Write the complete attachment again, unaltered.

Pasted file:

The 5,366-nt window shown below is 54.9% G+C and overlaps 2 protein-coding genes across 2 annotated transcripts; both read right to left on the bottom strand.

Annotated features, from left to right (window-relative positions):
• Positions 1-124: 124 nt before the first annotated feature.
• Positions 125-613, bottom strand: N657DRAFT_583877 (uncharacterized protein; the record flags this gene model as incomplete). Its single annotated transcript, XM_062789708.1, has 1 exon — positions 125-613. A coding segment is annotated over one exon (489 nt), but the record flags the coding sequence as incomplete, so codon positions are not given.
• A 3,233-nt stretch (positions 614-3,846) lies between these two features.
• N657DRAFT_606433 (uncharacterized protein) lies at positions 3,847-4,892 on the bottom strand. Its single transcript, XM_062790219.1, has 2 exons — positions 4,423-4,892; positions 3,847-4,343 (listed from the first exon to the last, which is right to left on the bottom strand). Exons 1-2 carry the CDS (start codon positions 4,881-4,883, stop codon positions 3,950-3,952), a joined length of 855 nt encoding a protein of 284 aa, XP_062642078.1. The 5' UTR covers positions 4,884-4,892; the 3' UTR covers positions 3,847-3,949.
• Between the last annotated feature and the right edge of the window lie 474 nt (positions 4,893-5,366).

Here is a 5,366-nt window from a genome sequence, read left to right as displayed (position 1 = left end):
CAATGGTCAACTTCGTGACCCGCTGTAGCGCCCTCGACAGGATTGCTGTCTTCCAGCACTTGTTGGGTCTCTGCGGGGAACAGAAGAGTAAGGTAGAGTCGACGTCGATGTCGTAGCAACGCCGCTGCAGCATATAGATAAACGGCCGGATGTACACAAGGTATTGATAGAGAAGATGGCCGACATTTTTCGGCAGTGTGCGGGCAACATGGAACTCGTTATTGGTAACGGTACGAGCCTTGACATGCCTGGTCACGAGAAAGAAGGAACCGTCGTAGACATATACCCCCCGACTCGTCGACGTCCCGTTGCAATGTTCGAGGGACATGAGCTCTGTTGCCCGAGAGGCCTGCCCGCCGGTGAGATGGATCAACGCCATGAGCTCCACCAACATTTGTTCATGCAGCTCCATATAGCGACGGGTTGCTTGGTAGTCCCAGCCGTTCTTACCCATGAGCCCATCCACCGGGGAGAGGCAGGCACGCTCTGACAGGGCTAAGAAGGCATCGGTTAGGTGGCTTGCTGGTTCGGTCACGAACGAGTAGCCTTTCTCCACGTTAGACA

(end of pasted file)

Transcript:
The 5,366-nt window shown below is 54.9% G+C and overlaps 2 protein-coding genes across 2 annotated transcripts; both read right to left on the bottom strand.

Annotated features, from left to right (window-relative positions):
• Positions 1-124: 124 nt before the first annotated feature.
• Positions 125-613, bottom strand: N657DRAFT_583877 (uncharacterized protein; the record flags this gene model as incomplete). Its single annotated transcript, XM_062789708.1, has 1 exon — positions 125-613. A coding segment is annotated over one exon (489 nt), but the record flags the coding sequence as incomplete, so codon positions are not given.
• A 3,233-nt stretch (positions 614-3,846) lies between these two features.
• N657DRAFT_606433 (uncharacterized protein) lies at positions 3,847-4,892 on the bottom strand. Its single transcript, XM_062790219.1, has 2 exons — positions 4,423-4,892; positions 3,847-4,343 (listed from the first exon to the last, which is right to left on the bottom strand). Exons 1-2 carry the CDS (start codon positions 4,881-4,883, stop codon positions 3,950-3,952), a joined length of 855 nt encoding a protein of 284 aa, XP_062642078.1. The 5' UTR covers positions 4,884-4,892; the 3' UTR covers positions 3,847-3,949.
• Between the last annotated feature and the right edge of the window lie 474 nt (positions 4,893-5,366).

Here is a 5,366-nt window from a genome sequence, read left to right as displayed (position 1 = left end):
CAATGGTCAACTTCGTGACCCGCTGTAGCGCCCTCGACAGGATTGCTGTCTTCCAGCACTTGTTGGGTCTCTGCGGGGAACAGAAGAGTAAGGTAGAGTCGACGTCGATGTCGTAGCAACGCCGCTGCAGCATATAGATAAACGGCCGGATGTACACAAGGTATTGATAGAGAAGATGGCCGACATTTTTCGGCAGTGTGCGGGCAACATGGAACTCGTTATTGGTAACGGTACGAGCCTTGACATGCCTGGTCACGAGAAAGAAGGAACCGTCGTAGACATATACCCCCCGACTCGTCGACGTCCCGTTGCAATGTTCGAGGGACATGAGCTCTGTTGCCCGAGAGGCCTGCCCGCCGGTGAGATGGATCAACGCCATGAGCTCCACCAACATTTGTTCATGCAGCTCCATATAGCGACGGGTTGCTTGGTAGTCCCAGCCGTTCTTACCCATGAGCCCATCCACCGGGGAGAGGCAGGCACGCTCTGACAGGGCTAAGAAGGCATCGGTTAGGTGGCTTGCTGGTTCGGTCACGAACGAGTAGCCTTTCTCCACGTTAGACA